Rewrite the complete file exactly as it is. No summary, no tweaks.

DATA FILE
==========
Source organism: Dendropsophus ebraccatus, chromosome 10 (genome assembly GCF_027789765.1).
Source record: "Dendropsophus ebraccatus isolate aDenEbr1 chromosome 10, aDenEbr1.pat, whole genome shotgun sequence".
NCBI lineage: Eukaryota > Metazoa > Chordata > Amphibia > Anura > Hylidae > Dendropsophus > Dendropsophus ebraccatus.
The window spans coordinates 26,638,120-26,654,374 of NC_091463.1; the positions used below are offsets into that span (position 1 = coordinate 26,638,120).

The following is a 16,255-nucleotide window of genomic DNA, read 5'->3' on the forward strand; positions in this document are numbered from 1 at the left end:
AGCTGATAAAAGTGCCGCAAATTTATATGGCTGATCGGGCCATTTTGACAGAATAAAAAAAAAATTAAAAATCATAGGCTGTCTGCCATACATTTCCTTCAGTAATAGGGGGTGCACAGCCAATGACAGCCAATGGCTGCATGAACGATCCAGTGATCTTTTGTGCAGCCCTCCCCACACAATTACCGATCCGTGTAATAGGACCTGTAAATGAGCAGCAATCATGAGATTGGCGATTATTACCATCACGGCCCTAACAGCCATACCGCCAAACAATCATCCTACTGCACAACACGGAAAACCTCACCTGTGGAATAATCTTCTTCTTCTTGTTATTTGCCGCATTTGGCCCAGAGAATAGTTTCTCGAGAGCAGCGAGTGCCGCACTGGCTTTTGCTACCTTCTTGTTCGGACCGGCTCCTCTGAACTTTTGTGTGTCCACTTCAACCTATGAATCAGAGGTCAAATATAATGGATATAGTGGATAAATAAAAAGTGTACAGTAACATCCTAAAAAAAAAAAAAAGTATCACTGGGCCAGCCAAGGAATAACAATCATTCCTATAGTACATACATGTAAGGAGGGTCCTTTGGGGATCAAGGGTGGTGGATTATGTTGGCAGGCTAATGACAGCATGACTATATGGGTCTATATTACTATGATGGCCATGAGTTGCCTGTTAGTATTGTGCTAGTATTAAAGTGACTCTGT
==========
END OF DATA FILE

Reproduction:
Source organism: Dendropsophus ebraccatus, chromosome 10 (genome assembly GCF_027789765.1).
Source record: "Dendropsophus ebraccatus isolate aDenEbr1 chromosome 10, aDenEbr1.pat, whole genome shotgun sequence".
NCBI lineage: Eukaryota > Metazoa > Chordata > Amphibia > Anura > Hylidae > Dendropsophus > Dendropsophus ebraccatus.
The window spans coordinates 26,638,120-26,654,374 of NC_091463.1; the positions used below are offsets into that span (position 1 = coordinate 26,638,120).

The following is a 16,255-nucleotide window of genomic DNA, read 5'->3' on the forward strand; positions in this document are numbered from 1 at the left end:
AGCTGATAAAAGTGCCGCAAATTTATATGGCTGATCGGGCCATTTTGACAGAATAAAAAAAAAATTAAAAATCATAGGCTGTCTGCCATACATTTCCTTCAGTAATAGGGGGTGCACAGCCAATGACAGCCAATGGCTGCATGAACGATCCAGTGATCTTTTGTGCAGCCCTCCCCACACAATTACCGATCCGTGTAATAGGACCTGTAAATGAGCAGCAATCATGAGATTGGCGATTATTACCATCACGGCCCTAACAGCCATACCGCCAAACAATCATCCTACTGCACAACACGGAAAACCTCACCTGTGGAATAATCTTCTTCTTCTTGTTATTTGCCGCATTTGGCCCAGAGAATAGTTTCTCGAGAGCAGCGAGTGCCGCACTGGCTTTTGCTACCTTCTTGTTCGGACCGGCTCCTCTGAACTTTTGTGTGTCCACTTCAACCTATGAATCAGAGGTCAAATATAATGGATATAGTGGATAAATAAAAAGTGTACAGTAACATCCTAAAAAAAAAAAAAAGTATCACTGGGCCAGCCAAGGAATAACAATCATTCCTATAGTACATACATGTAAGGAGGGTCCTTTGGGGATCAAGGGTGGTGGATTATGTTGGCAGGCTAATGACAGCATGACTATATGGGTCTATATTACTATGATGGCCATGAGTTGCCTGTTAGTATTGTGCTAGTATTAAAGTGACTCTGT